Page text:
American Association for Cancer Research
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Figure 3 from Spatial Positioning of Immune Hotspots Reflects the Interplay between B and T Cells in Lung Squamous Cell Carcinoma

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posted on 2023-05-02, 08:20 authored by Hanyun Zhang, Khalid AbdulJabbar, David A. Moore, Ayse Akarca, Katey S.S. Enfield, Mariam Jamal-Hanjani, Shan E. Ahmed Raza, Selvaraju Veeriah, Roberto Salgado, Nicholas McGranahan, John Le Quesne, Charles Swanton, Teresa Marafioti, Yinyin Yuan

The deep learning pipeline to map T-cell and B-cell subsets at intratumoral and peritumoral IH. A, Framework of the deep learning pipeline for spatial analysis. The pipeline comprised 3 steps: serial section alignment, deep learning–based cell classification, and hotspots mapping. IHC staining with a B-cell panel (CD20/CXCR5/CD79b/P40) and a T-cell panel (CD4/FOXP3/CD8) was performed on serial sections, which were then aligned to the corresponding H&E section. Dominant B-cell subsets (CD20+CXCR5, CD20+CXCR5+, CD79b+) and T-cell subsets (CD4+FOXP3, CD4+FOXP3+, CD8+) were detected and classified by deep learning models and projected to the H&E slide. The magnified region example illustrates this entire framework, which combines immune cell detection from the B-/T-cell IHC sections together with hotspot identification on the corresponding H&E slide. B–E, Representative TLS, LAG, non-TLS/LAG intratumoral IH, and non-TLS/LAG peritumoral IH. Cell classification results are shown below the original image, with color codes for each cell type shown at the bottom. Scale bar, 100 μm.


Cancer Research UK (CRUK)

Breast Cancer Now (BCN)

Rosetrees Trust (Rosetrees)

Children's Cancer and Leukaemia Group (CCLG)

National Institutes of Health (NIH)

Congressionally Directed Medical Research Programs (CDMRP)

European Commission (EC)

NIHR Biomedical Research Centre, Royal Marsden NHS Foundation Trust/Institute of Cancer Research (BRC)

Wellcome Trust (WT)

Novo Nordisk Foundation Center for Basic Metabolic Research (NovoNordisk Foundation Center for Basic Metabolic Research)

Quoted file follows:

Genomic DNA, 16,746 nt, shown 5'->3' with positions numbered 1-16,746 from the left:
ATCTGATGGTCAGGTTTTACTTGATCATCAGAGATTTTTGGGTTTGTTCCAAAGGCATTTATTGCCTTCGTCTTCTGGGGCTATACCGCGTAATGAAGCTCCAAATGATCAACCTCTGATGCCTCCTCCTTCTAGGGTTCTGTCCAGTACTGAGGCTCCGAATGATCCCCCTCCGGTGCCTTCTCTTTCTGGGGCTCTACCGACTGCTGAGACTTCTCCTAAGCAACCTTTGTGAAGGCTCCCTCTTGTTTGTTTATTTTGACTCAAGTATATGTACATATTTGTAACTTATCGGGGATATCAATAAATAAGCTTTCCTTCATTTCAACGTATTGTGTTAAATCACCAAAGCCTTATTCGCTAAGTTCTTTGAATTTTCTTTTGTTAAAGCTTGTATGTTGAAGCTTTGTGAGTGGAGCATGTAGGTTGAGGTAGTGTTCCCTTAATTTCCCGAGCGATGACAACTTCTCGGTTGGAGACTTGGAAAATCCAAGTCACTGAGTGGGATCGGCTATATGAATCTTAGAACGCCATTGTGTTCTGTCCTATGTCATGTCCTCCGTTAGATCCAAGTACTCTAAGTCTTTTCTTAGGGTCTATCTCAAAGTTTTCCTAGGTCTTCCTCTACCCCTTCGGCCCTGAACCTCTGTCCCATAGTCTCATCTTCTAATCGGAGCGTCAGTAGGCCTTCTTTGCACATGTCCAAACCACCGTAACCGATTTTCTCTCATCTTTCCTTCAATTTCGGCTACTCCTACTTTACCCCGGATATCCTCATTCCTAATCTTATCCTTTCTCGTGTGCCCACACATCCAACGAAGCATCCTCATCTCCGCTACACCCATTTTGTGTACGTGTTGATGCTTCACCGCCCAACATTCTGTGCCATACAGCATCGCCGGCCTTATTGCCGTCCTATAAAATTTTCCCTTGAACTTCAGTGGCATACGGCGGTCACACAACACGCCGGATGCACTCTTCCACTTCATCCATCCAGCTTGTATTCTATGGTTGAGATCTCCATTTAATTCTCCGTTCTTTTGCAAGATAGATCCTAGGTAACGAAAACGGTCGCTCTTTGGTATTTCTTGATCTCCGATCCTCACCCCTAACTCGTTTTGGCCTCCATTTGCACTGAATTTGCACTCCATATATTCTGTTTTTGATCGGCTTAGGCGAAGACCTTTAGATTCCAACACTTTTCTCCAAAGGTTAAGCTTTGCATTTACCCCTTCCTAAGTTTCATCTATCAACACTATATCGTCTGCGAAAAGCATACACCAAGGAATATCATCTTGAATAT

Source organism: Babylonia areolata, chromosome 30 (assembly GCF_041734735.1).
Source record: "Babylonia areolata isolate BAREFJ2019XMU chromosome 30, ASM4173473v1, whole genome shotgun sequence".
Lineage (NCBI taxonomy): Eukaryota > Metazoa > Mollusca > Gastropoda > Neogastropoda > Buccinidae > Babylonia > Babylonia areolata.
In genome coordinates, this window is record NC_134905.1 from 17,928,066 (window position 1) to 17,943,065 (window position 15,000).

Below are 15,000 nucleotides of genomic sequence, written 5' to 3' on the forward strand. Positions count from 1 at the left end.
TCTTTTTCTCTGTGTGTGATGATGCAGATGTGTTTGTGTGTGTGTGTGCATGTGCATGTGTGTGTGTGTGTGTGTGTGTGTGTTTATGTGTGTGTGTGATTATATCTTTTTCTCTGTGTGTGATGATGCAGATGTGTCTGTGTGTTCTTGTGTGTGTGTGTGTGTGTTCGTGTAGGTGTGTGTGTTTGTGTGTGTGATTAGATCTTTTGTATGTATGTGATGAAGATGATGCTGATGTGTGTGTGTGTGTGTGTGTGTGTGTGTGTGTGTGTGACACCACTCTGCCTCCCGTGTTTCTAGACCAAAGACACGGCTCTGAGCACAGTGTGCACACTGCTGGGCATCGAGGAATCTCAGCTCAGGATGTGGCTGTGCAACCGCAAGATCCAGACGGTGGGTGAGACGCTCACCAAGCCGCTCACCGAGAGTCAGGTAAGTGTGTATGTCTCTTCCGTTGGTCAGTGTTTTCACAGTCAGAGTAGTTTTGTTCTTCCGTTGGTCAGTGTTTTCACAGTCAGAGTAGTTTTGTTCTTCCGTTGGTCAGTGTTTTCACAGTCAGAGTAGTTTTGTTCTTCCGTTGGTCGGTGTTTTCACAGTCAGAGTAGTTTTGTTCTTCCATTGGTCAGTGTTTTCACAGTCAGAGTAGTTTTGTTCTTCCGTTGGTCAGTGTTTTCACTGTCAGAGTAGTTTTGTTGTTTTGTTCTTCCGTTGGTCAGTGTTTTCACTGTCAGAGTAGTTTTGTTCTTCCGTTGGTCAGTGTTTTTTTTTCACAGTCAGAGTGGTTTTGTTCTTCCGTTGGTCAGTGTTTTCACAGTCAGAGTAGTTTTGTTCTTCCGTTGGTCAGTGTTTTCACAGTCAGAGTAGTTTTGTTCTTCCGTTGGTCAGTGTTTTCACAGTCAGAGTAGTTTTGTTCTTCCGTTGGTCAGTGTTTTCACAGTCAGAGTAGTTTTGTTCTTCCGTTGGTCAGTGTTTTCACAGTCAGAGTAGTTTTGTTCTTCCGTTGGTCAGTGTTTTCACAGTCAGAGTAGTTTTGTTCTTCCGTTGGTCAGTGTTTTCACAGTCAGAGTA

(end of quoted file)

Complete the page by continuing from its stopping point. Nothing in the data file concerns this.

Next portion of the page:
Royal Society (The Royal Society)

University College London Hospitals Biomedical Research Centre (UCLH BRC)

Breast Cancer Research Foundation (BCRF)

European Research Council (ERC)

Horizon 2020 Framework Programme (H2020)

HORIZON EUROPE Marie Sklodowska-Curie Actions (MSCA)



Beyond tertiary lymphoid structures, a significant number of immune-rich areas without germinal center-like structures are observed in non–small cell lung cancer. Here, we integrated transcriptomic data and digital pathology images to study the prognostic implications, spatial locations, and constitution of immune rich areas (immune hotspots) in a cohort of 935 patients with lung cancer from The Cancer Genome Atlas. A high intratumoral immune hotspot score, which measures the proportion of immune hotspots interfacing with tumor islands, was correlated with poor overall survival in lung squamous cell carcinoma but not in lung adenocarcinoma. Lung squamous cell carcinomas with high intratumoral immune hotspot scores were characterized by consistent upregulation of B-cell signatures. Spatial statistical analyses conducted on serial multiplex IHC slides further revealed that only 4.87% of peritumoral immune hotspots and 0.26% of intratumoral immune hotspots were tertiary lymphoid structures. Significantly lower densities of CD20+CXCR5+ and CD79b+ B cells and less diverse immune cell interactions were found in intratumoral immune hotspots compared with peritumoral immune hotspots. Furthermore, there was a negative correlation between the percentages of CD8+ T cells and T regulatory cells in intratumoral but not in peritumoral immune hotspots, with tertiary lymphoid structures excluded. These findings suggest that the intratumoral immune hotspots reflect an immunosuppressive niche compared with peritumoral immune hotspots, independent of the distribution of tertiary lymphoid structures. A balance toward increased intratumoral immune hotspots is indicative of a compromised antitumor immune response and poor outcome in lung squamous cell carcinoma. Intratumoral immune hotspots beyond tertiary lymphoid structures reflect an immunosuppressive microenvironment, different from peritumoral immune hotspots, warranting further study in the context of immunotherapies.

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